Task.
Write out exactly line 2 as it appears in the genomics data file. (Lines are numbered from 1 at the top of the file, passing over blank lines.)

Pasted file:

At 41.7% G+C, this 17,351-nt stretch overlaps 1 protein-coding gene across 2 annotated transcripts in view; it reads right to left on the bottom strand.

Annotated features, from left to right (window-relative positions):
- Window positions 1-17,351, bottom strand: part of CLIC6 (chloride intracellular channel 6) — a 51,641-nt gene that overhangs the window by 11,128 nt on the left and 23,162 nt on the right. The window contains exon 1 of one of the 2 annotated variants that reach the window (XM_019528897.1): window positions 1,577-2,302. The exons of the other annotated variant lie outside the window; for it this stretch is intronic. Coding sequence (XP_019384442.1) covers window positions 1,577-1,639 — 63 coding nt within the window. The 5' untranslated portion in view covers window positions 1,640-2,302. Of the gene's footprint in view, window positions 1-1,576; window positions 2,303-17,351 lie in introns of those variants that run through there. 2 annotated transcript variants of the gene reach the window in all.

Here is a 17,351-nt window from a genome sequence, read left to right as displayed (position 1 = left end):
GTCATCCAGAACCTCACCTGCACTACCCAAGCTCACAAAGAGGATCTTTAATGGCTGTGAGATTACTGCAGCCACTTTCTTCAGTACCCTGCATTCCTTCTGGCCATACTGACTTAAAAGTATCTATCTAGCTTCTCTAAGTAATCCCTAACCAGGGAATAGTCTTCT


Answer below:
Annotated features, from left to right (window-relative positions):